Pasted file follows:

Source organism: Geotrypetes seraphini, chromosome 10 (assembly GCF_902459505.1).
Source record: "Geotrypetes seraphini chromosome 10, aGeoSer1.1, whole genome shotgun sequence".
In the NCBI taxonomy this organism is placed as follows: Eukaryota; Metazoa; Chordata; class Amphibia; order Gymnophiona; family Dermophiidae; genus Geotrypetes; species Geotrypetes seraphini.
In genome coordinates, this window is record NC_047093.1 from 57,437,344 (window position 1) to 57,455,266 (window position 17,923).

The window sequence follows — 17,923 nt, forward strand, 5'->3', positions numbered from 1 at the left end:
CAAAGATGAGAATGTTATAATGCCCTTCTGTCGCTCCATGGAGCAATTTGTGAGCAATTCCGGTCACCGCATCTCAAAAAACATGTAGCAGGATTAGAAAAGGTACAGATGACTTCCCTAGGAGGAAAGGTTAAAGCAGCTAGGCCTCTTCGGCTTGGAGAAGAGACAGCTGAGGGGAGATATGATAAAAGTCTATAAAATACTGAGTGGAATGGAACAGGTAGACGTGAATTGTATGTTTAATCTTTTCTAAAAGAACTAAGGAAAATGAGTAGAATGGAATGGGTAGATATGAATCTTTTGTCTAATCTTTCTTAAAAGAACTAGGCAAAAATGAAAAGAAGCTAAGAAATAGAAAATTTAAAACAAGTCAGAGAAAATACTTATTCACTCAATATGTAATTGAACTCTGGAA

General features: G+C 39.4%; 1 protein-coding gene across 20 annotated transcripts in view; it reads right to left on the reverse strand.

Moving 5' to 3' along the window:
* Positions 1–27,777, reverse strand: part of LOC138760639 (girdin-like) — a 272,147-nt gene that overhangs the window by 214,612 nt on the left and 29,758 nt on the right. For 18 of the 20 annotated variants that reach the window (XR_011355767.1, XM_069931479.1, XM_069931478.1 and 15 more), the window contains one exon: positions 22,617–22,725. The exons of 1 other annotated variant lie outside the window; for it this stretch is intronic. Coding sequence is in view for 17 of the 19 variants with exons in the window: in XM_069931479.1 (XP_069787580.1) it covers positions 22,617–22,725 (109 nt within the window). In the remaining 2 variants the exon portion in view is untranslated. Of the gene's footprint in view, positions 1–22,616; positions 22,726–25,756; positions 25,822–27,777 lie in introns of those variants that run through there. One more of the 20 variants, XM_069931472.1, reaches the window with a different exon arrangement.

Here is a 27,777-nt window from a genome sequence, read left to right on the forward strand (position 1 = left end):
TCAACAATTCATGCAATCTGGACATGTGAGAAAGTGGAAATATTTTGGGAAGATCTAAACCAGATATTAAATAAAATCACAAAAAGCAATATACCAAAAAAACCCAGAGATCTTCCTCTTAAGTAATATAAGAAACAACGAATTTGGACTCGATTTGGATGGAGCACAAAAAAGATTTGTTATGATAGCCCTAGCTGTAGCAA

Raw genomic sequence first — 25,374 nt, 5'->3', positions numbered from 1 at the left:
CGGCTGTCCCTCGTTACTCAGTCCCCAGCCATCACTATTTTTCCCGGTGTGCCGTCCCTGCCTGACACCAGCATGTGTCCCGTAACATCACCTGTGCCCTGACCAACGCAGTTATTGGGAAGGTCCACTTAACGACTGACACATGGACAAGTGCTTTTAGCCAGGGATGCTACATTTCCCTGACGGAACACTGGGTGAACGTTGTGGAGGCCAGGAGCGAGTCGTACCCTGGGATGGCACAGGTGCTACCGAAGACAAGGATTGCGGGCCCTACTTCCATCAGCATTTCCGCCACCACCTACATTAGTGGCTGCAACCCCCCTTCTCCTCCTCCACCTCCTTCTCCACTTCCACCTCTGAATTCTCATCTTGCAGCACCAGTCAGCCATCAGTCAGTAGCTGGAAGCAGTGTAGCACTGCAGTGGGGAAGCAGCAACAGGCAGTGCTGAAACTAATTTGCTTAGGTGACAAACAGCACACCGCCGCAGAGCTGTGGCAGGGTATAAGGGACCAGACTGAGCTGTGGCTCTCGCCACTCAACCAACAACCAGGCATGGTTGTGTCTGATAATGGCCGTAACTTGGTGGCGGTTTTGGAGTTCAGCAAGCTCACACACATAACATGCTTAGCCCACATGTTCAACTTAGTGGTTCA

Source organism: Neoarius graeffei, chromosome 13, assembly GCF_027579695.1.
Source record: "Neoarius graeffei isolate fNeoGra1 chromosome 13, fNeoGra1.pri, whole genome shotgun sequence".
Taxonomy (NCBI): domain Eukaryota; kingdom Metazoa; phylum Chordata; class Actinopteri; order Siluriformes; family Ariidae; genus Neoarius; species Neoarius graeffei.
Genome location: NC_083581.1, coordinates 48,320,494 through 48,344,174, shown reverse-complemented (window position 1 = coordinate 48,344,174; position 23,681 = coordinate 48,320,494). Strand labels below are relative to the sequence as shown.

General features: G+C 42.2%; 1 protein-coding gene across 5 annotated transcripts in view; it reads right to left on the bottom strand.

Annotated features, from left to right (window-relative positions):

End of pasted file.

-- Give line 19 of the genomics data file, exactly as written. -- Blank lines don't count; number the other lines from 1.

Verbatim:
Annotated features, from left to right (window-relative positions):